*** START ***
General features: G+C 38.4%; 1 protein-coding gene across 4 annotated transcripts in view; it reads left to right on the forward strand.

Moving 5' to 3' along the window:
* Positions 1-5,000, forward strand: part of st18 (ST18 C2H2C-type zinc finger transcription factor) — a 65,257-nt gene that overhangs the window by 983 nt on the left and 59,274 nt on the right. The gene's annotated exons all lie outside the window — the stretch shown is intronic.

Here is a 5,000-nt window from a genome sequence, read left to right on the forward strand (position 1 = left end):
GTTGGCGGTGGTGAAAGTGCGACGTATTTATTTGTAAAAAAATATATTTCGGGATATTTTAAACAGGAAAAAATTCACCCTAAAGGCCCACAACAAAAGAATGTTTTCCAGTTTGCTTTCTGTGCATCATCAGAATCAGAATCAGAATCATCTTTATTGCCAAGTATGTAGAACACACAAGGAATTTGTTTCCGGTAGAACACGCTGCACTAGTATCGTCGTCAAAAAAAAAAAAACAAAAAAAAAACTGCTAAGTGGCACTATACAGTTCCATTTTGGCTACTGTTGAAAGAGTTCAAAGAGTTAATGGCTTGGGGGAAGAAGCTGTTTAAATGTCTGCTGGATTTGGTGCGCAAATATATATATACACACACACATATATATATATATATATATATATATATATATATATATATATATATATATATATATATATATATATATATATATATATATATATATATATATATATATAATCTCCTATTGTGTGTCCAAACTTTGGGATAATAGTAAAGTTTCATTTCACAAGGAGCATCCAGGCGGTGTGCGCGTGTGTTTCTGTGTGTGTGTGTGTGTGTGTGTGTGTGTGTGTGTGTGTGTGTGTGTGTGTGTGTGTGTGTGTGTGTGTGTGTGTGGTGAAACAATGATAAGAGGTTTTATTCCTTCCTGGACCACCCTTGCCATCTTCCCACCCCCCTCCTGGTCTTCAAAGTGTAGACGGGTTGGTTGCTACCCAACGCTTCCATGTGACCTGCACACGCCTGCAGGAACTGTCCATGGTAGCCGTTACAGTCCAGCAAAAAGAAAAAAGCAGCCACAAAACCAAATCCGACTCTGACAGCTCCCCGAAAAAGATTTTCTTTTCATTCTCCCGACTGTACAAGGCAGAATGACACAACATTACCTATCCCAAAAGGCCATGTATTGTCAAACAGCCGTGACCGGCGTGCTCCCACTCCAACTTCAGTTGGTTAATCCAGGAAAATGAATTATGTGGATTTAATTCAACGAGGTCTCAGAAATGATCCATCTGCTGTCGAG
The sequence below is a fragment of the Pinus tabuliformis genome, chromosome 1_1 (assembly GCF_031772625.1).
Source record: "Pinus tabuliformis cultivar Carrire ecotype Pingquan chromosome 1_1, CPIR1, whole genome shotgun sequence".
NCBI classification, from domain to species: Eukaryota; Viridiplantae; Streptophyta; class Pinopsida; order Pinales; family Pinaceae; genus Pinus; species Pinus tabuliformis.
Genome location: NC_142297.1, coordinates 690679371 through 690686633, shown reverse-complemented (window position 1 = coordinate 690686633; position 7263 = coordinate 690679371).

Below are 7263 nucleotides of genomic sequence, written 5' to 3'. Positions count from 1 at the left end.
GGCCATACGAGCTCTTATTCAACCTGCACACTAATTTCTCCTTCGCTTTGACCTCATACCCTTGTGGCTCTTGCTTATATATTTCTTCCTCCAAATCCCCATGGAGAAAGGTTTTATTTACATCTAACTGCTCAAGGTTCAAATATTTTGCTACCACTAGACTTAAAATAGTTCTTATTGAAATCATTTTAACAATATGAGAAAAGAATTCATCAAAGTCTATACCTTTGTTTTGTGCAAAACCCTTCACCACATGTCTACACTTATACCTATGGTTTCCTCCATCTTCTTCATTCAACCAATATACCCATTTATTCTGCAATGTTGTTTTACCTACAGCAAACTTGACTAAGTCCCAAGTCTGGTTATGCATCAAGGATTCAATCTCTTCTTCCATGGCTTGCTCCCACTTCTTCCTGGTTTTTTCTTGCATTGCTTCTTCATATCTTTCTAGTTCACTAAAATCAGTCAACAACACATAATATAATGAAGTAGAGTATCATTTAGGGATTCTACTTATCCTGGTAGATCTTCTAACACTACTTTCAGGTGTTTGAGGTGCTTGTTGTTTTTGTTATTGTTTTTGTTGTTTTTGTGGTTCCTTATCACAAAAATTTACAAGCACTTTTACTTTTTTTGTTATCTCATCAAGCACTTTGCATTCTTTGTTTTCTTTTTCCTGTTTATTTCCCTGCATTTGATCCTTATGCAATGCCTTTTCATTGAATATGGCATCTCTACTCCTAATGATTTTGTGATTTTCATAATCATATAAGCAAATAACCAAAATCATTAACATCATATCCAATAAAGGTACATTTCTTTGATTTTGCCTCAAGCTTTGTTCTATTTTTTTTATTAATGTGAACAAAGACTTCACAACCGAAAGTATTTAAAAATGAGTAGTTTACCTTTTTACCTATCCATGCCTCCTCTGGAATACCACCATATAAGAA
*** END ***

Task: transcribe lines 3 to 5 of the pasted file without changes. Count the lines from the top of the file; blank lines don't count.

* Positions 1-5,000, forward strand: part of st18 (ST18 C2H2C-type zinc finger transcription factor) — a 65,257-nt gene that overhangs the window by 983 nt on the left and 59,274 nt on the right. The gene's annotated exons all lie outside the window — the stretch shown is intronic.

Here is a 5,000-nt window from a genome sequence, read left to right on the forward strand (position 1 = left end):
GTTGGCGGTGGTGAAAGTGCGACGTATTTATTTGTAAAAAAATATATTTCGGGATATTTTAAACAGGAAAAAATTCACCCTAAAGGCCCACAACAAAAGAATGTTTTCCAGTTTGCTTTCTGTGCATCATCAGAATCAGAATCAGAATCATCTTTATTGCCAAGTATGTAGAACACACAAGGAATTTGTTTCCGGTAGAACACGCTGCACTAGTATCGTCGTCAAAAAAAAAAAAACAAAAAAAAAACTGCTAAGTGGCACTATACAGTTCCATTTTGGCTACTGTTGAAAGAGTTCAAAGAGTTAATGGCTTGGGGGAAGAAGCTGTTTAAATGTCTGCTGGATTTGGTGCGCAAATATATATATACACACACACATATATATATATATATATATATATATATATATATATATATATATATATATATATATATATATATATATATATATATATATATATATATATATATATATAATCTCCTATTGTGTGTCCAAACTTTGGGATAATAGTAAAGTTTCATTTCACAAGGAGCATCCAGGCGGTGTGCGCGTGTGTTTCTGTGTGTGTGTGTGTGTGTGTGTGTGTGTGTGTGTGTGTGTGTGTGTGTGTGTGTGTGTGTGTGTGTGTGTGTGTGGTGAAACAATGATAAGAGGTTTTATTCCTTCCTGGACCACCCTTGCCATCTTCCCACCCCCCTCCTGGTCTTCAAAGTGTAGACGGGTTGGTTGCTACCCAACGCTTCCATGTGACCTGCACACGCCTGCAGGAACTGTCCATGGTAGCCGTTACAGTCCAGCAAAAAGAAAAAAGCAGCCACAAAACCAAATCCGACTCTGACAGCTCCCCGAAAAAGATTTTCTTTTCATTCTCCCGACTGTACAAGGCAGAATGACACAACATTACCTATCCCAAAAGGCCATGTATTGTCAAACAGCCGTGACCGGCGTGCTCCCACTCCAACTTCAGTTGGTTAATCCAGGAAAATGAATTATGTGGATTTAATTCAACGAGGTCTCAGAAATGATCCATCTGCTGTCGAG